July 7, 2010
Books and Screens
Books were good at developing a contemplative mind. Screens encourage more utilitarian thinking.
A new idea or unfamiliar fact will provoke a reflex to do something: to research the term, to query your screen “friends” for their opinions, to find alternative views, to create a bookmark, to interact with or tweet the thing rather than simply contemplate it. Book reading strengthened our analytical skills, encouraging us to pursue an observation all the way down to the footnote. Screen reading encourages rapid pattern-making, associating this idea with another, equipping us to deal with the thousands of new thoughts expressed every day. The screen rewards, and nurtures, thinking in real time. We review a movie while we watch it, we come up with an obscure fact in the middle of an argument, we read the owner’s manual of a gadget we spy in a store before we purchase it rather than after we get home and discover that it can’t do what we need it to do. -- Kevin Kelly, Reading in a Whole New Way Smithsonian Magazine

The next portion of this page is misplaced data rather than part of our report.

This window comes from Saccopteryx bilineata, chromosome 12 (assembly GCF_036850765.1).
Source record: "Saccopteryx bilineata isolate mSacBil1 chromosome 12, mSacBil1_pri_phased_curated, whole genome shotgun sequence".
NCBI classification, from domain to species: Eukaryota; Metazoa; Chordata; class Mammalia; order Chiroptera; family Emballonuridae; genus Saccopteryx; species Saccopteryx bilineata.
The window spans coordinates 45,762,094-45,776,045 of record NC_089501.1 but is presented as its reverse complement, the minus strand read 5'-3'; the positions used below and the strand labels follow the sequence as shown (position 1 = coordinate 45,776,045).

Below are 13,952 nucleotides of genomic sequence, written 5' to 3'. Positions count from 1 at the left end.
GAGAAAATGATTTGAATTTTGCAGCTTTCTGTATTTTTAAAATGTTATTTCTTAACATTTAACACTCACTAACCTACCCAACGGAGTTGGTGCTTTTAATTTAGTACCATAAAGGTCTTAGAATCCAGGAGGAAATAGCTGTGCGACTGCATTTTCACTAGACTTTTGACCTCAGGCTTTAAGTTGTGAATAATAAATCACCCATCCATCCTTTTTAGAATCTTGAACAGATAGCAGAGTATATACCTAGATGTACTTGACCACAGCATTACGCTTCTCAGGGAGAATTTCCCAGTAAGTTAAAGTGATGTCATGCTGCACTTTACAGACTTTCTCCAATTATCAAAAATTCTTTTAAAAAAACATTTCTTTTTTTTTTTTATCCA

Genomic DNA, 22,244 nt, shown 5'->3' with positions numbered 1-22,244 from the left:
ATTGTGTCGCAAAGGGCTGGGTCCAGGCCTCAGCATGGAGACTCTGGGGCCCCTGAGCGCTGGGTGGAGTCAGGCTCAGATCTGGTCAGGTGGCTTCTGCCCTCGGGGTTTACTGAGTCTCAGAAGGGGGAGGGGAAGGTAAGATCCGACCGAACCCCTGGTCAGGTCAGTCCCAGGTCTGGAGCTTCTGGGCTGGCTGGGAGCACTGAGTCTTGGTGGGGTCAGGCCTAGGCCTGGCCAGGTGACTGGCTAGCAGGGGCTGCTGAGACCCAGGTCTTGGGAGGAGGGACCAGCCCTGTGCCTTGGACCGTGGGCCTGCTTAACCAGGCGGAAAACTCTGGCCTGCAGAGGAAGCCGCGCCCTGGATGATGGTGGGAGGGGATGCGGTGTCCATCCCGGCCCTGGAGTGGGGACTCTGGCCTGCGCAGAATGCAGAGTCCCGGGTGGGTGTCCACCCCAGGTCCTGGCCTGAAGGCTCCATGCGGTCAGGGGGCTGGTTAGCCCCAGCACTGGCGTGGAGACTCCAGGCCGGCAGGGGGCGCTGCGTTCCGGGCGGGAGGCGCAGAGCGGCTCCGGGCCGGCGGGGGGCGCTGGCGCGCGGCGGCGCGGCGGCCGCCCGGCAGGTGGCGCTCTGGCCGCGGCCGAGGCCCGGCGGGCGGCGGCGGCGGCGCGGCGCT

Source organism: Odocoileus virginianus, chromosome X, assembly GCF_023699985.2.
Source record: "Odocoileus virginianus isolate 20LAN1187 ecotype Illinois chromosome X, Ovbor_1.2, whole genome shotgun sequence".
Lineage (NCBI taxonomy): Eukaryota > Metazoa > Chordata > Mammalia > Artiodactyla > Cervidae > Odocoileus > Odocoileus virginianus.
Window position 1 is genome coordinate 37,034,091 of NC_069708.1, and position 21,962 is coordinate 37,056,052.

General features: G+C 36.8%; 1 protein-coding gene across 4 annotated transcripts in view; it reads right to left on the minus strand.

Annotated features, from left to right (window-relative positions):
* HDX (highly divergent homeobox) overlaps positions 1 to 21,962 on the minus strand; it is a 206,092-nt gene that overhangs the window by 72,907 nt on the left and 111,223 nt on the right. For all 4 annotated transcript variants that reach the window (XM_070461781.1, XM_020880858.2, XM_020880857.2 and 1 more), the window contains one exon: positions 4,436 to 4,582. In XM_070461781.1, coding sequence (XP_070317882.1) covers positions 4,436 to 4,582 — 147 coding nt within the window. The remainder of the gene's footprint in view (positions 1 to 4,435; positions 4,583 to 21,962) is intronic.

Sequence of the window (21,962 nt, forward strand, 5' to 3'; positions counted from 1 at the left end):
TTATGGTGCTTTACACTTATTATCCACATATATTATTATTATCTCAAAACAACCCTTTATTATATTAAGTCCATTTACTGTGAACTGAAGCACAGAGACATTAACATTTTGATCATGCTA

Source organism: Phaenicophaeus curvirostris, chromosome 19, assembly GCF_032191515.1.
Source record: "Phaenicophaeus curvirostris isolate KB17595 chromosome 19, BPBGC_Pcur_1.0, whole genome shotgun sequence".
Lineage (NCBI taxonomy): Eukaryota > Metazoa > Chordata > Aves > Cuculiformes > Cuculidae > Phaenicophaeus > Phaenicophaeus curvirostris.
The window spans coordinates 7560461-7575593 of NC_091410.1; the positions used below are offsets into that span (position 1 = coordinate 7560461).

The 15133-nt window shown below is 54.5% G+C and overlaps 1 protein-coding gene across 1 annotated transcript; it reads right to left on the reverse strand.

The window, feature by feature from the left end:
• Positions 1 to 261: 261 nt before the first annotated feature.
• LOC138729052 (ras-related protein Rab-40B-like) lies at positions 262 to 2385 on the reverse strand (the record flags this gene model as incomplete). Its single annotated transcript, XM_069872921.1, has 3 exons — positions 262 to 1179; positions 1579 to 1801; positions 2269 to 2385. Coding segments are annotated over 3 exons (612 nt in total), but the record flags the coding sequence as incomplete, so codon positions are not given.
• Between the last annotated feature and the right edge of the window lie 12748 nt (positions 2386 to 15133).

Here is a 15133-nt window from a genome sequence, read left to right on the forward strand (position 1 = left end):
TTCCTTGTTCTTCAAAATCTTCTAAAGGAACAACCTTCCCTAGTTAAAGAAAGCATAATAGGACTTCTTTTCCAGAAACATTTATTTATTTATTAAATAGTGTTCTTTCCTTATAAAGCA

Posted by Vanderleun at July 7, 2010 7:54 PM. This is an entry on the sideblog of American Digest: Check it out.
Close reading has always encouraged one to act on the words of a book: to take notes, scribble in margins, underline important points, etc.
And how on earth can anyone read without seeking patterns? Never mind nonfiction, even; fiction teaches you things, exposes you to new ideas and new viewpoints, and you obviously are going to respond mentally. I suppose you could quibble, and claim that if you're immersed in the story you're not thinking but "contemplating". But of course you are. That's how you manage to immerse yourself, isn't it?
I can see what the author means to say, but what he says is not that. It's nonsense.
Posted by: Maureen at July 8, 2010 6:40 PM
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